Wealth disparity at all education levels remains large. While the global lower secondary completion rate is 69%, only 12% of the poorest males and 8% of the poorest females complete.
Target 6. All youth and a large proportion of adults to have literacy and numeracy skills.
The number of youth with no literacy skills has fallen by 27% since 2000, although more than 100 million young people still cannot read, including more than one in four in sub-Saharan Africa.
Insufficient use of local languages in instruction is one possible reason for low literacy in sub-Saharan Africa. In systems that concentrated on local languages, 69% of adults with five years of education could read a sentence, compared with 41% of adults educated partly or wholly in colonial languages.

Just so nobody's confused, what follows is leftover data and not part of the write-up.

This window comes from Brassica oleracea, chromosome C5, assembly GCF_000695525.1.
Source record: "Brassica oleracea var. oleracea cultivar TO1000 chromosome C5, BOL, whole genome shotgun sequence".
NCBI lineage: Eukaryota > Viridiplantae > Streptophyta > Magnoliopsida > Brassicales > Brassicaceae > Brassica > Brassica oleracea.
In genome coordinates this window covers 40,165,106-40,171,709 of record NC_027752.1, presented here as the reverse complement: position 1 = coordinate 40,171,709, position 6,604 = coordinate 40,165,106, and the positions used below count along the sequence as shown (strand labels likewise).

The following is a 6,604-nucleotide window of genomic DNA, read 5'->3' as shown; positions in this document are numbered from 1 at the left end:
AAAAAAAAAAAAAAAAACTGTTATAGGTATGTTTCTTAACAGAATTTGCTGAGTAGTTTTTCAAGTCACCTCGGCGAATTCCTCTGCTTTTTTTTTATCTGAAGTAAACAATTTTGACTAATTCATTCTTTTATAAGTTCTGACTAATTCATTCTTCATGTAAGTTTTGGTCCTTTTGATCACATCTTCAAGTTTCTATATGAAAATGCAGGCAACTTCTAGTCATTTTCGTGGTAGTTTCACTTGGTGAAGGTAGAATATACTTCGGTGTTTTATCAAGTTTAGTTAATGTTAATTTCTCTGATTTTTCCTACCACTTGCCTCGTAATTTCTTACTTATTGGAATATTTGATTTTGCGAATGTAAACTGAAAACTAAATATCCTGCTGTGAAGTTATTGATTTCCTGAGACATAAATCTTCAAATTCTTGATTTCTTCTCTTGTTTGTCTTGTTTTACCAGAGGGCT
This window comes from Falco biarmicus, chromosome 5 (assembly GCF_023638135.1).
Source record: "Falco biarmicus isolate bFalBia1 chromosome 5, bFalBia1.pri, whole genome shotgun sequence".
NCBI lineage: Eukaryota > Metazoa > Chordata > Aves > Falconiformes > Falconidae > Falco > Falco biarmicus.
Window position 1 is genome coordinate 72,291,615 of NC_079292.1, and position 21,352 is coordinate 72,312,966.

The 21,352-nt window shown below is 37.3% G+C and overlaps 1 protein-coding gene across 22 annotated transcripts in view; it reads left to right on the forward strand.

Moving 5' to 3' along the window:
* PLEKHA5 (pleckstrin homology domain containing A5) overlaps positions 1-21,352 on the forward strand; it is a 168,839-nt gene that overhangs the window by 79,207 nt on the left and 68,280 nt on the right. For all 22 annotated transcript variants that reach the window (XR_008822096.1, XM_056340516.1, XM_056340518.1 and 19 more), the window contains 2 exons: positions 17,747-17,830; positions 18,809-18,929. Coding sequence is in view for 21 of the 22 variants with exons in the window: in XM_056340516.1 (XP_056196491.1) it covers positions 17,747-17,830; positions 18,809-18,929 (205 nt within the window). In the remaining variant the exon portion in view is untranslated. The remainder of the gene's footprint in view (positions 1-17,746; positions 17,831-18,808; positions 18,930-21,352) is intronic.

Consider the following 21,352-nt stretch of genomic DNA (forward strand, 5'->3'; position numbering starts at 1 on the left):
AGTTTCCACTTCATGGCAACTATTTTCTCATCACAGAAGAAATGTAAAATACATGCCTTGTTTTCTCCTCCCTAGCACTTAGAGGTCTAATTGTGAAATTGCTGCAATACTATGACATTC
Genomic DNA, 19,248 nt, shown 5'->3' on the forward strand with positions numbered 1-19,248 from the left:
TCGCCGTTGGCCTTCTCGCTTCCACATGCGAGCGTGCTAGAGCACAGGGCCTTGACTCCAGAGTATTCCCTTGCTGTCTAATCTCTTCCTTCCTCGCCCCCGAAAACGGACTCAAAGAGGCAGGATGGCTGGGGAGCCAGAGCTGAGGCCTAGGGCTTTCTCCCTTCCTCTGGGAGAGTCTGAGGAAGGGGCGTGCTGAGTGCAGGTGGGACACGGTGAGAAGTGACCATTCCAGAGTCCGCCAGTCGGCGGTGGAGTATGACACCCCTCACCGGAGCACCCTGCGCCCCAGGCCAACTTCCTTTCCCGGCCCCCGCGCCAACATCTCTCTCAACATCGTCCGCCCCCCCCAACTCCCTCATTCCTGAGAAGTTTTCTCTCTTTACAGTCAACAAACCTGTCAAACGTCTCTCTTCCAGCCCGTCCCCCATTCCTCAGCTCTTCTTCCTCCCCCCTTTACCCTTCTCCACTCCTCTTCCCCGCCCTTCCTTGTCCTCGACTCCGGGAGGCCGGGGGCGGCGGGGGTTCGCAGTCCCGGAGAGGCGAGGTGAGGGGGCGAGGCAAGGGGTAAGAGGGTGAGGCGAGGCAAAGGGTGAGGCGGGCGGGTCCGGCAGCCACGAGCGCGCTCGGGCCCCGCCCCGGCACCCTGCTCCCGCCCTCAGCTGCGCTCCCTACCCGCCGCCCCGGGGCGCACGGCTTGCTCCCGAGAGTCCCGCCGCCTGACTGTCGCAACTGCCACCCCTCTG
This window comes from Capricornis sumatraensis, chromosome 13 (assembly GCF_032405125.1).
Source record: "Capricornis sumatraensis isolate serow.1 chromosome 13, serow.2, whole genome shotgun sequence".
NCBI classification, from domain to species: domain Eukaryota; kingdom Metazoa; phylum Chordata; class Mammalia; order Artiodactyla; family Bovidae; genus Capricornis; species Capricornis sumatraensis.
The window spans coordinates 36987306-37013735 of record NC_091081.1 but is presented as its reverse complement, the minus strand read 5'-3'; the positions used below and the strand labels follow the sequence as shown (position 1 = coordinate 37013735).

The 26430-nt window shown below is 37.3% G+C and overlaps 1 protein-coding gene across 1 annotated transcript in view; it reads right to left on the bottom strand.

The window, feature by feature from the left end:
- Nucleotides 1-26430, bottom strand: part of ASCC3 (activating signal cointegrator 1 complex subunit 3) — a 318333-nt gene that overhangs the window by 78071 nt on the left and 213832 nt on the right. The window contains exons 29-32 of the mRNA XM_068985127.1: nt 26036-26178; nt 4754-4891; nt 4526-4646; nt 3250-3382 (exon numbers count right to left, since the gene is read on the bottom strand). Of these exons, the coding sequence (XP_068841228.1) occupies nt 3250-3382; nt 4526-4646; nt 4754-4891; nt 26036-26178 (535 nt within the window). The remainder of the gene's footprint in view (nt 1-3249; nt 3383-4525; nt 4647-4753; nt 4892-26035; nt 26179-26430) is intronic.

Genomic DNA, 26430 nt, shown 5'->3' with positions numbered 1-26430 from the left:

Target 7. All learners to become global citizens who appreciate cultural diversity and have the knowledge and skills to contribute to sustainable development, human rights, gender equality and a culture of peace.
A 48-country review found that almost 80% had supportive policies for sexuality education but they were not always implemented. Programmes addressing gender relations are five times likelier to reduce sexually transmitted disease rates than those that do not.
Almost 30% of 15-year-olds in 2015 performed below the minimum proficiency level on the science domains of earth and space systems. In Estonia and Japan, at least 90% of students achieved that level compared to less than 50% in Brazil, the Dominican Republic, Peru, Qatar and Tunisia.
Target 8. Education facilities to be built and upgraded so they are suitable for all children including girls and children with disabilities, and are safe, inclusive places to learn.